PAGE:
A UNT materials scientist is investigating a secret underneath the final layer of paint on Alessandro Allori's Portrait of Grand Duchess Bianca Capello de Medici with Her Son. The portrait, which was painted more than 500 years ago, is one piece of a story about a controversial royal family. The painting currently is being treated and studied by Paintings Conservation Fellow Laura Hartman in the Dallas Museum of Art's visible conservation studio.
Marcus Young, assistant professor in UNT's Department of Materials Science and Engineering, is leading a project where he and students in UNT's College of Engineering use advanced materials characterization research equipment to look underneath the portrait's final layer. He also is exploring how 3D printing technologies can create reproductions of famous sculptures and is using a scanning electron microscope with a focused ion beam to learn how silver-plated metal objects in the museum's collection were created and can be conserved.
"Working with UNT engineers has been great because they've been able to bring their background into this project and come up with really interesting imaging and analysis techniques," Hartman said.
3D Printing, Metals
While much is known about the history of American silver and silver-plated objects in the Dallas Museum of Art's metals collection, which is one of the world's largest, information about the materials processing and manufacturing of many the objects is not well-known.
Young and his students are using a dual beam ultra-high resolution field emission scanning electron microscope with a focused ion beam in UNT's Center for Advanced Research and Technology to create a window – a 30×30×30 micron window, smaller than the width of a human hair – to look inside each object and learn about its processing history.
"Using this equipment we can determine what processing and manufacturing techniques the artist used to build the object, what base metals were used and even get details on grain size and plating," Young said. "The ion beam creates such a small hole that no one will ever know that we touched anything."
3D printing technology has advanced to the point that Young can now print near exact replicas of some of the museum's ceramic objects, which allows staff to be able to transport and display replicas without fear of damaging the original.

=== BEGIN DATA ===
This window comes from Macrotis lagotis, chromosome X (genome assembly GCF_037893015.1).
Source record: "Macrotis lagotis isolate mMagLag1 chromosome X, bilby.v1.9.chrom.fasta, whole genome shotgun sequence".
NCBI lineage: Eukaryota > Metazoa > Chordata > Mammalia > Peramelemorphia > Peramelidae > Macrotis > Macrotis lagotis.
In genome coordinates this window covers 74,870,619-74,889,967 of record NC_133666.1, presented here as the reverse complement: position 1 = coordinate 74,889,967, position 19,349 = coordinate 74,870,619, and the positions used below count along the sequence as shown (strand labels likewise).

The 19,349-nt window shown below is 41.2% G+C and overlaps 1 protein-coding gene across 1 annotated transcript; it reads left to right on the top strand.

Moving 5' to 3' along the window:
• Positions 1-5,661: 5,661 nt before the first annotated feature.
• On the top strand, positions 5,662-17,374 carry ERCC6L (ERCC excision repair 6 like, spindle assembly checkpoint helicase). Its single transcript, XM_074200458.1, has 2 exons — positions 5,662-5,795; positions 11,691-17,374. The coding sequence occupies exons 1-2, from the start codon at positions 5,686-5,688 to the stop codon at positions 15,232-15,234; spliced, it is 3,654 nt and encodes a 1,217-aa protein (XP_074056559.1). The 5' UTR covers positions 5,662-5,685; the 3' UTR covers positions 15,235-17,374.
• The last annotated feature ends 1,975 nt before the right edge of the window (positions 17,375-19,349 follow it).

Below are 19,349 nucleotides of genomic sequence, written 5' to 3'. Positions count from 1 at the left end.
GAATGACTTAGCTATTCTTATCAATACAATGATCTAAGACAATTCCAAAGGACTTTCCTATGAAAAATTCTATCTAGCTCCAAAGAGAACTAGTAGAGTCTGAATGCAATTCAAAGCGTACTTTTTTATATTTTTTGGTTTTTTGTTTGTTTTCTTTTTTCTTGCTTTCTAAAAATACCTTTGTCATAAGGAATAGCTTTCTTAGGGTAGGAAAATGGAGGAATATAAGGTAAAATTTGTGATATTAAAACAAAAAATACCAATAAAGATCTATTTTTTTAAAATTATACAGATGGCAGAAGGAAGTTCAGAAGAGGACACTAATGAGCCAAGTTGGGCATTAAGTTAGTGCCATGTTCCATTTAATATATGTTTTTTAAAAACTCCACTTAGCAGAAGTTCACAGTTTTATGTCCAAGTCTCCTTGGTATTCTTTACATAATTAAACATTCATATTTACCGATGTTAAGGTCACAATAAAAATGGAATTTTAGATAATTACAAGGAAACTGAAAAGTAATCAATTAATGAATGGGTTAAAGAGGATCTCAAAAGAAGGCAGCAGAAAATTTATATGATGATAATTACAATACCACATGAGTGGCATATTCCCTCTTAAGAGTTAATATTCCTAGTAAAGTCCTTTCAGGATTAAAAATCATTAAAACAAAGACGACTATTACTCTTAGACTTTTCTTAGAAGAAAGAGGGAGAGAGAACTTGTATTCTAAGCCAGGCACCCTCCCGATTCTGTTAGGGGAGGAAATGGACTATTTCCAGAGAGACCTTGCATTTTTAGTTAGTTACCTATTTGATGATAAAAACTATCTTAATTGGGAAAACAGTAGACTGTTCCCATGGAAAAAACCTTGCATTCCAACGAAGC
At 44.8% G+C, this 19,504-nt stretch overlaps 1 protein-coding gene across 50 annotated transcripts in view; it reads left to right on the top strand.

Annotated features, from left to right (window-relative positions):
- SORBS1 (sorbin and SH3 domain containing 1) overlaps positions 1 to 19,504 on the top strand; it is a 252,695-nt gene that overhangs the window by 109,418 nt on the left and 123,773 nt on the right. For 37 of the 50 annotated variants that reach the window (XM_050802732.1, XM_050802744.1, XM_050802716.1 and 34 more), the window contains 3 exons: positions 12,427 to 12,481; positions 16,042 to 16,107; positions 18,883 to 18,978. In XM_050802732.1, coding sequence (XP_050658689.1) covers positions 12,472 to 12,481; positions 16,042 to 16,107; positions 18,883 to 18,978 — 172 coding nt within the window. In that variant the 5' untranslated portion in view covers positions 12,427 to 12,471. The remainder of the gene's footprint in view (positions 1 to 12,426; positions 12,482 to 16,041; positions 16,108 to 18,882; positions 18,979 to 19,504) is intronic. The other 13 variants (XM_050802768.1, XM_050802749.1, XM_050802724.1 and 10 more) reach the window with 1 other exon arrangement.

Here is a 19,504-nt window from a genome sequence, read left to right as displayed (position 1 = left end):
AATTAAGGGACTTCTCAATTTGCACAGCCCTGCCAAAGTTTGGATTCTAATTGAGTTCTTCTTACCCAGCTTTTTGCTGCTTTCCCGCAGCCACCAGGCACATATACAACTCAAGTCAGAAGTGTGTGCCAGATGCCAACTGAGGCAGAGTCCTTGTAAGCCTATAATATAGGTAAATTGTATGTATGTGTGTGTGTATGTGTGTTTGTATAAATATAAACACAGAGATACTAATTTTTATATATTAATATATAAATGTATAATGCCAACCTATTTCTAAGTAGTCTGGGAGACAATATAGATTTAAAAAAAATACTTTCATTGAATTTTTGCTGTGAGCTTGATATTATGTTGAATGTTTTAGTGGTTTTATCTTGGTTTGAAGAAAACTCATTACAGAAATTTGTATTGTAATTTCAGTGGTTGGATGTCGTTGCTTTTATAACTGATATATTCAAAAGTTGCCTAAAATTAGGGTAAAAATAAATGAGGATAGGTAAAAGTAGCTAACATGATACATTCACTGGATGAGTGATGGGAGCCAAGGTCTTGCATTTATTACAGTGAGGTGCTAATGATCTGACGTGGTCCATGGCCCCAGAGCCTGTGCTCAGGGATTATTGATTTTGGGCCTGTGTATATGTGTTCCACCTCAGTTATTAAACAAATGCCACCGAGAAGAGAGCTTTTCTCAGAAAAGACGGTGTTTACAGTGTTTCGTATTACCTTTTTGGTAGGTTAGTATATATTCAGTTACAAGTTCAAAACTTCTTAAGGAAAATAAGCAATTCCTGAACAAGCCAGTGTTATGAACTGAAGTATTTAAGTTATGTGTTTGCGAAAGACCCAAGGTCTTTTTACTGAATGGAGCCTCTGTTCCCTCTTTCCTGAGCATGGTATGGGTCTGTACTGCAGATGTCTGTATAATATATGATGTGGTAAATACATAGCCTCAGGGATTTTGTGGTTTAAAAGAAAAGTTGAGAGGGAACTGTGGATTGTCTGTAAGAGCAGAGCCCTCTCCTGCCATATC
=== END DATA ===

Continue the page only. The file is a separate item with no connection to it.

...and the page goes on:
"You could build an exact replica of a ceramic object by hand, but with our equipment we get the exact dimensions and are able to print them nearly perfectly," Young said. "We're able to capture all the characteristics and flaws of the original, and staff from the museum can transport and display the replica without having to worry about damaging an irreplaceable art object."
Bianca Capello de Medici
Bianca was born in Venice in 1548. She eloped at 16 years old and moved to Florence with her husband, where she later fell in love with Grand Duke of Tuscany Francesco I de' Medici. Francesco, at the time, was married to Joanna of Austria, daughter of Holy Roman Emperor Ferdinand I.
The Medicis were well-known patrons of Renaissance art, and were famous for their large collection of family portraits, Hartman said.
Bianca's husband was murdered in 1572, and Joanna died a few years later, opening the door for a romance between Bianca and Francesco that spurred a lot of questions and conflict.
"The portrait is of Bianca and her son with Francesco, his name was Antonio," Hartman said. "Antonio's story is interesting because there are questions about the legitimacy of his birth – was he born before or after his parents were officially married? Was he a changeling? All of the questions and rumors circled around his right to the throne and the title Grand Duke of Tuscany."
Bianca and Francesco died on the same day in 1587 from an unknown illness. Their deaths brought more intrigue and more unrest.
"People asked if they were poisoned or if they were murdered," Hartman said. "After their deaths, Francesco's brother Ferdinando made a call to destroy all memory of Bianca – all images of her and her coat of arms. So, the fact that this painting survived is incredible."
Art conservators and historians who have looked at the painting notice something interesting about Antonio's face. His face appears to have been repainted at some point over an earlier younger face, but no one knows exactly when or by whom the alterations occurred. Young is using advanced materials equipment to find answers.
"It's of historical interest since the family used the painting to legitimize their son, the heir. What we believe is underneath is a younger version of their child, Antonio, which was later repainted," Young said.
Young and Hartman are using a combination of X-ray imaging, X-ray fluorescence spectroscopy and scanning electron microscopy as well as synchrotron radiation X-ray fluorescence spectroscopy available at the Advanced Photon Source at Argonne National Laboratory to create a detailed map of the underlying colors and shapes. He also is working to identify chemical differences in the paints used in the top and underlying layers, which will be used to reveal and reconstruct the underlying image of the child.
"There is so much to learn about history through this type of research and collaboration," Hartman said. "Bianca's story is such a tangled web, and we're looking forward to finding out what we can learn about the age of the paint and the portrait beneath."